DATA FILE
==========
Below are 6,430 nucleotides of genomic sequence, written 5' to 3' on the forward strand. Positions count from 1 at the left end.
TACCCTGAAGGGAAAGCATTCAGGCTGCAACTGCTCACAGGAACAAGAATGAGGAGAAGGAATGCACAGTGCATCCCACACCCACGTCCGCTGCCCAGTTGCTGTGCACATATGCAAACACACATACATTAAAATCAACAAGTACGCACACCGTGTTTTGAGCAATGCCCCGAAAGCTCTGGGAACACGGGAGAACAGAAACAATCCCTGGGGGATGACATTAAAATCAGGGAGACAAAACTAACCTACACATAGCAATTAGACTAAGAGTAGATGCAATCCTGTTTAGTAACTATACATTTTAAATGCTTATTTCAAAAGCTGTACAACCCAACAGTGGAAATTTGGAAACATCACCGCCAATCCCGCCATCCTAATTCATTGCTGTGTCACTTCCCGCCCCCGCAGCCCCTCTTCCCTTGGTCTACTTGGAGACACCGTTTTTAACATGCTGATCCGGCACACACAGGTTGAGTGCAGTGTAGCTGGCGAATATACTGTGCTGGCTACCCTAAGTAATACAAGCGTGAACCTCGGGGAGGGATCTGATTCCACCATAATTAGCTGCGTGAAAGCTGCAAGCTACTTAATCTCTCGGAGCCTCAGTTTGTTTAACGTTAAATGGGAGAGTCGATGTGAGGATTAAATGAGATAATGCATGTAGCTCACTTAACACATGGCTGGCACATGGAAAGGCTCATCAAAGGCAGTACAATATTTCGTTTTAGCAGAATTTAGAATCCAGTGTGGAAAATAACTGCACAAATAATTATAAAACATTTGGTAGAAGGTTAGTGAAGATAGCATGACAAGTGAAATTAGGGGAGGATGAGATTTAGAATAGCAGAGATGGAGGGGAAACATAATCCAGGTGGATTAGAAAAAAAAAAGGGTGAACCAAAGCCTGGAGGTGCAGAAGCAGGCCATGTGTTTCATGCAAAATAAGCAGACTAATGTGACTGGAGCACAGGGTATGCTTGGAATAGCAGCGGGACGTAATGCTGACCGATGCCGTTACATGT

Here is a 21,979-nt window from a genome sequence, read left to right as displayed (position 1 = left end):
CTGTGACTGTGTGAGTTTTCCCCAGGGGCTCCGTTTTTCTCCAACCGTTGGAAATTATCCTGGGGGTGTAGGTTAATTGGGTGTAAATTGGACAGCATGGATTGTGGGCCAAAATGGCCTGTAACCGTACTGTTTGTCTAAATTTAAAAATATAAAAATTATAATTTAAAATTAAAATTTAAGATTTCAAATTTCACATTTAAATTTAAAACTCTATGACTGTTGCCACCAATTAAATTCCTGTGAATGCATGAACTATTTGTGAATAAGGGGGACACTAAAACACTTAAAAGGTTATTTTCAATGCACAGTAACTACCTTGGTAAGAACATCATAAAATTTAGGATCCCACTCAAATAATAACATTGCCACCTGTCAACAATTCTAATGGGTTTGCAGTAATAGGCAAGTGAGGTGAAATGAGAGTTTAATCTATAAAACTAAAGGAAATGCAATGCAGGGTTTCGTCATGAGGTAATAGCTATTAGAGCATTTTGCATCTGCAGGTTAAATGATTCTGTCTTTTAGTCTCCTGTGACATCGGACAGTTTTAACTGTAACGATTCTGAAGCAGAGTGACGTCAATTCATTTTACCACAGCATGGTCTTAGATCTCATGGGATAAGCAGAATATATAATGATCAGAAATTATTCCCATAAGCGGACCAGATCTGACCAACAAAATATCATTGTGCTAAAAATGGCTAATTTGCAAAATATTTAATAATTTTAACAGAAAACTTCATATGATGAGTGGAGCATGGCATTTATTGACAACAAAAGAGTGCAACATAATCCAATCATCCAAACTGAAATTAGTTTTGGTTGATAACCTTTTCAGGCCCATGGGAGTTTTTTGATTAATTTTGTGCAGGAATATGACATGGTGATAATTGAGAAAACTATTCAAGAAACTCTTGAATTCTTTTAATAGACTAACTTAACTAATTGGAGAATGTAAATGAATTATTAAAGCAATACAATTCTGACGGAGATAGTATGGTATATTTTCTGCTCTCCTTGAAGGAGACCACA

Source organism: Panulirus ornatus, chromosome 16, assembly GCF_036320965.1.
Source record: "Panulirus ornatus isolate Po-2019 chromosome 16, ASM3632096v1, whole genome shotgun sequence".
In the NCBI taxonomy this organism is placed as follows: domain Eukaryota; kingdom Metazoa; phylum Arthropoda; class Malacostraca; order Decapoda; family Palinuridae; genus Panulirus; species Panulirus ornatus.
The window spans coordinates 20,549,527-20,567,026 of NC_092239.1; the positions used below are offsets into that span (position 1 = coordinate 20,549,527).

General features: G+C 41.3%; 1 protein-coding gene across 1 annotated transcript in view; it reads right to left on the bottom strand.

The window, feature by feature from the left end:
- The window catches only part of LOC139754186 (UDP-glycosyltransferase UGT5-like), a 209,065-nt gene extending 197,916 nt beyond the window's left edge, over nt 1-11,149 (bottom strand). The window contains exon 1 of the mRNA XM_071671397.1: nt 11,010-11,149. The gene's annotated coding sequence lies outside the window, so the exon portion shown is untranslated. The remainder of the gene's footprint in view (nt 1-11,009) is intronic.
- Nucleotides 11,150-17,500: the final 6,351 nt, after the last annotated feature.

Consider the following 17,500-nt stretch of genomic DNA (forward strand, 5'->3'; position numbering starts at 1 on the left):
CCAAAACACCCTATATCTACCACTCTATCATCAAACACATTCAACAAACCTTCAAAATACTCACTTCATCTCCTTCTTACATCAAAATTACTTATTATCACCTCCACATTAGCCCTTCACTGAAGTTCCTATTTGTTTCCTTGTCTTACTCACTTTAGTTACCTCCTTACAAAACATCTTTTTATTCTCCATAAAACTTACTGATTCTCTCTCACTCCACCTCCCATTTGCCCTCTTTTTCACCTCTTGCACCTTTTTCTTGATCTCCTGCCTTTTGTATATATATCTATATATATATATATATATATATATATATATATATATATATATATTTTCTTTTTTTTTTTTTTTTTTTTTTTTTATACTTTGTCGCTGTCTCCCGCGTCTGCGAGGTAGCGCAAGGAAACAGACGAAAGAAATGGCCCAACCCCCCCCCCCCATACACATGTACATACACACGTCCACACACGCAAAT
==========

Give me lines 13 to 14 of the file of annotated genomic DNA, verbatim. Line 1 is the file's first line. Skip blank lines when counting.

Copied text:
Consider the following 17,500-nt stretch of genomic DNA (forward strand, 5'->3'; position numbering starts at 1 on the left):
CCAAAACACCCTATATCTACCACTCTATCATCAAACACATTCAACAAACCTTCAAAATACTCACTTCATCTCCTTCTTACATCAAAATTACTTATTATCACCTCCACATTAGCCCTTCACTGAAGTTCCTATTTGTTTCCTTGTCTTACTCACTTTAGTTACCTCCTTACAAAACATCTTTTTATTCTCCATAAAACTTACTGATTCTCTCTCACTCCACCTCCCATTTGCCCTCTTTTTCACCTCTTGCACCTTTTTCTTGATCTCCTGCCTTTTGTATATATATCTATATATATATATATATATATATATATATATATATATATATATATTTTCTTTTTTTTTTTTTTTTTTTTTTTTTATACTTTGTCGCTGTCTCCCGCGTCTGCGAGGTAGCGCAAGGAAACAGACGAAAGAAATGGCCCAACCCCCCCCCCCCATACACATGTACATACACACGTCCACACACGCAAAT